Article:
Suing oil companies for causing climate change has become a popular exercise in California’s coastal communities.

Officials in five cities and three counties have filed suits, alleging that the companies knowingly emitted greenhouse gases that will damage those communities as oceans rise, and should pay for it.

As CALmatters environmental writer Julie Cart says in a recent article about the phenomenon, “California is the epicenter of so-called climate-attribution science.” She quotes Peter Frumhoff, director of science and policy for the Union of Concerned Scientists, on the theory behind the suits: “There’s really a quite robust ability to characterize the extent to which climate change impacts have worsened.”

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Moreover, Frumhoff told Cart, by combining data from oil companies’ annual accounting and reports from environmental monitors, “one can then connect the dots and assign a cost.”

It’s easy to file a lawsuit that pleases “progressive” local voters. However, winning in court is another matter, and by just filing the actions, California governments may be risking their ability to borrow money at low rates.

Jay Newman, a former hedge fund manager specializing in governmental debt, points out in a recent Wall Street Journal article that localities alleging calamitous effects of climate change are not mentioning those supposed effects in the required disclosures accompanying their debt issues.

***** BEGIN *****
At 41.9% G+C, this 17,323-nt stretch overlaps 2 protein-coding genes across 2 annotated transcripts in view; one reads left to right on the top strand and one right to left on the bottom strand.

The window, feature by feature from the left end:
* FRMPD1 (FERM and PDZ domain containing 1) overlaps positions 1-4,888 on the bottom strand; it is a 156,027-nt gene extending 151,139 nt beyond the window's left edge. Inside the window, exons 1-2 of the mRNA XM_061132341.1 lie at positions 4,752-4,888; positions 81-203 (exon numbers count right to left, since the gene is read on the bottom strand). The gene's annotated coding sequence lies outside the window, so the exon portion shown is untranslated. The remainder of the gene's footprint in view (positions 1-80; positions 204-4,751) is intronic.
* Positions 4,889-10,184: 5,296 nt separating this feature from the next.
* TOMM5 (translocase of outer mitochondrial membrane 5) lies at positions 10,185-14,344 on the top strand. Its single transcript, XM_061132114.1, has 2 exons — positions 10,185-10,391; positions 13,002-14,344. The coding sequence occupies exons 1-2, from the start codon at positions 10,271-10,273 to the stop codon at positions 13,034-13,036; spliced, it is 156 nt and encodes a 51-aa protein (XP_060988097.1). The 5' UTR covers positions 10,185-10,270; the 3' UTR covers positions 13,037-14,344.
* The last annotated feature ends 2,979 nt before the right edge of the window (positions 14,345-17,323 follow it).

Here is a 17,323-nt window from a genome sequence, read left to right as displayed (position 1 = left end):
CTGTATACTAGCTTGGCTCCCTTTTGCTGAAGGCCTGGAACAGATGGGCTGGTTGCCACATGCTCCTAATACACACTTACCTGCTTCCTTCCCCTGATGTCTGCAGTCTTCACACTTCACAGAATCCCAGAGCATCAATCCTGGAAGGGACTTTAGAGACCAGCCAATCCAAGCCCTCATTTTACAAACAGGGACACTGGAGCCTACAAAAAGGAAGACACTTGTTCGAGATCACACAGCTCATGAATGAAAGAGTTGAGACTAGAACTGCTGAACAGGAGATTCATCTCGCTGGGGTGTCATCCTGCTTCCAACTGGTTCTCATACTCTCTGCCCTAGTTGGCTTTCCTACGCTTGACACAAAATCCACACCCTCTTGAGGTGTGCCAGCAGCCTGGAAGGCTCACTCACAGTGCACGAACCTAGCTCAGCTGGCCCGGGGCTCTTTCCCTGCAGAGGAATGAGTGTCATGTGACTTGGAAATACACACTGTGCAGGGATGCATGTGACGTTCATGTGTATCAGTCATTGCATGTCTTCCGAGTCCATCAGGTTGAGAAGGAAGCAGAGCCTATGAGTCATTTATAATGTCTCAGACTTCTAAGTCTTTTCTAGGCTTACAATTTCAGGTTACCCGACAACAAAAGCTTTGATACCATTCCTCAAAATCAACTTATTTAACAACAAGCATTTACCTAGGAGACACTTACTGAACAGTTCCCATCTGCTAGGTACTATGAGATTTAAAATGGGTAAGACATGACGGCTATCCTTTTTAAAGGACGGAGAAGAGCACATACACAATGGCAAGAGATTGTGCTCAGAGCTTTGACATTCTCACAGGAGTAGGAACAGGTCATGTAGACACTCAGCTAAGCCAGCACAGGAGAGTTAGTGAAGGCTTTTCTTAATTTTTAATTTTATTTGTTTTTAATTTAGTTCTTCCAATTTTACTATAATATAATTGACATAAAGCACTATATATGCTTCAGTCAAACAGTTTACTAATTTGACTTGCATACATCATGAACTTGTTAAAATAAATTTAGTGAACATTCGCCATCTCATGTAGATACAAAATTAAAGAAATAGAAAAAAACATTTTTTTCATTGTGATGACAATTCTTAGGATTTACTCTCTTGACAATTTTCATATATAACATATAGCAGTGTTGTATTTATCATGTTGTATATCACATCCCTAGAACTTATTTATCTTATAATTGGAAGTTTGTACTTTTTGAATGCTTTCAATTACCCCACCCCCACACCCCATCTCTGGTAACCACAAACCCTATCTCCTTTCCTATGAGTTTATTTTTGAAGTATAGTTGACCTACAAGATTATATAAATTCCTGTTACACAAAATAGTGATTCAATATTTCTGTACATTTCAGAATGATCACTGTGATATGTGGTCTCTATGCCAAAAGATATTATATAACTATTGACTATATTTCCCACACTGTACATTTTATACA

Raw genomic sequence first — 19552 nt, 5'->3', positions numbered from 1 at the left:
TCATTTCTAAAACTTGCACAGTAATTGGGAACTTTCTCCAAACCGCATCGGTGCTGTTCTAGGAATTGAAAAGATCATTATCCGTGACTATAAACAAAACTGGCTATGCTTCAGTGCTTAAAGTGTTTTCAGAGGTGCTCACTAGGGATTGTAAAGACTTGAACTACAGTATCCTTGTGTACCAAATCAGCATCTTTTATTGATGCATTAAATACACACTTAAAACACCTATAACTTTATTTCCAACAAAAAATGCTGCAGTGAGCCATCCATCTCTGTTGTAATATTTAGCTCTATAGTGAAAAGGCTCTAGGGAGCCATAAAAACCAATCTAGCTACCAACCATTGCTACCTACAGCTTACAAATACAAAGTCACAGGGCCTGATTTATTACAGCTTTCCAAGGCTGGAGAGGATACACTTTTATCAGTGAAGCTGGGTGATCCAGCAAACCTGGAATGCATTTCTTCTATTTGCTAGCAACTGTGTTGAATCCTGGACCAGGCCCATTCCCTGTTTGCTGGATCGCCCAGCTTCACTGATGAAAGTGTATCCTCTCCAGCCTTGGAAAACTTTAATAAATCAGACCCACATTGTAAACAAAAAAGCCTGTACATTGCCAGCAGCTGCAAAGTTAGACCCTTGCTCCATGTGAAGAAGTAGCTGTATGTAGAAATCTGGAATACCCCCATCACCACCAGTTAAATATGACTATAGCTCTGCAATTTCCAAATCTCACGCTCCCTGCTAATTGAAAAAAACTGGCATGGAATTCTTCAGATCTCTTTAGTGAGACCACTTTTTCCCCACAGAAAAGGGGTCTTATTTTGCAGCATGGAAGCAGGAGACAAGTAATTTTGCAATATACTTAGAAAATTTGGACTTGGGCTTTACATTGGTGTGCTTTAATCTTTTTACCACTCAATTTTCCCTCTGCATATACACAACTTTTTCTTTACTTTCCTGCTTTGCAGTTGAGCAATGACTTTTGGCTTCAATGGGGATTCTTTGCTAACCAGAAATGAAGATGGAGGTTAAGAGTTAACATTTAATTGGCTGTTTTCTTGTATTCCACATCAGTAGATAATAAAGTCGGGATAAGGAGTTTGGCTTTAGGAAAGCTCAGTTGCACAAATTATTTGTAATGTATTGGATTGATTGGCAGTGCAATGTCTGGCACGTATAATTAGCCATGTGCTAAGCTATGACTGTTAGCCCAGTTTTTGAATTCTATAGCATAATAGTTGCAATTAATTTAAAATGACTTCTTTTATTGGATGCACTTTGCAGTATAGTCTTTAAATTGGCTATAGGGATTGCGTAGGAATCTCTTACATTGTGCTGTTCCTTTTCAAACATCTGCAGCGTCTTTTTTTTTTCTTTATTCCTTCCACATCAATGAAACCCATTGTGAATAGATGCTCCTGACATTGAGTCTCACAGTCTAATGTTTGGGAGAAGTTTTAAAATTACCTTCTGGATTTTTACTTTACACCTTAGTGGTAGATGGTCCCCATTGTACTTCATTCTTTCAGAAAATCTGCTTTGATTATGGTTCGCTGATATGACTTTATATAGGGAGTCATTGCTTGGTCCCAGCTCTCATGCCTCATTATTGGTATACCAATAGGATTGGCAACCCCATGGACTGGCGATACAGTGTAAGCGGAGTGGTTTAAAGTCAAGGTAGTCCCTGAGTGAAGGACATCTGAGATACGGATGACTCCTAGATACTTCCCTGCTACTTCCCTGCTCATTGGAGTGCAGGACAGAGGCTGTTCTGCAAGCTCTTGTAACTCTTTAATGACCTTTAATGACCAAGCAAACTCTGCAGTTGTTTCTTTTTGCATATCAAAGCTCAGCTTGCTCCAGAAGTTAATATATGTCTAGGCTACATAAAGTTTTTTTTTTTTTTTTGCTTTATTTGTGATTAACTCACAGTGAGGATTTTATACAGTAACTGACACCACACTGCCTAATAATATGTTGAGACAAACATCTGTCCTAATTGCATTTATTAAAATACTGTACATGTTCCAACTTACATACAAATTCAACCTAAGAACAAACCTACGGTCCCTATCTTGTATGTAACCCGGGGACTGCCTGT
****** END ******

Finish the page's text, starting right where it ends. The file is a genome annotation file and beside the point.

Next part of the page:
“By the end of this century Oakland, Calif., will be experiencing a ‘100-year flood’ every week,” Newman writes. “At least that’s what the Oakland city government argued last year, when it filed a lawsuit against several oil companies for contributing to climate change. The city forecasts that rising water levels in the San Francisco Bay will threaten the sewer system and other property ‘with a total replacement cost of between $22 billion and $38 billion.’

“Suppose you hold some of Oakland’s municipal bonds. This climate apocalypse sounds like a serious risk, right? Yet a recent prospectus for Oakland’s general-obligation bonds shrugs off the threat. ‘The city is unable to predict when seismic events, fires or other natural events, such as sea rise or other impacts of climate change or flooding from a major storm, could occur,’ the prospectus states. And even if such events occur, the city can’t be sure ‘whether they will have a material adverse effect on the business operations or financial condition of the city or the local economy.’

“Other California localities have told courts one thing and investors another regarding climate change. In a similar lawsuit, San Francisco claims it faces ‘imminent risk of catastrophic storm surge flooding.’ But in a bond offering last year, the city said it is ‘unable to predict whether sea-level rise or other impacts of climate change or flooding . . . will occur.’ San Mateo County claims in another suit that there is a 50 percent chance that a ‘devastating three-foot flood . . . occurs before 2030.’ The county uses boilerplate similar to San Francisco’s to play down such risks in its communications to bondholders.”

Newman notes that Exxon is citing these discrepancies in fighting the suits in a Texas court, arguing that they “indicate that the plaintiff municipal governments do not actually believe the allegations in their complaints and that the allegations were not made in good faith.”

The bigger effect, potentially, is what happens when the plaintiff localities seek additional loans. If they include their apocalyptic projections of their lawsuits into their debt disclosures, they might find that they can’t borrow or will be paying much higher interest rates. But if they don’t, they will undermine their lawsuits.

They can’t – or shouldn’t – have it both ways. Actions, even filing lawsuits, have consequences.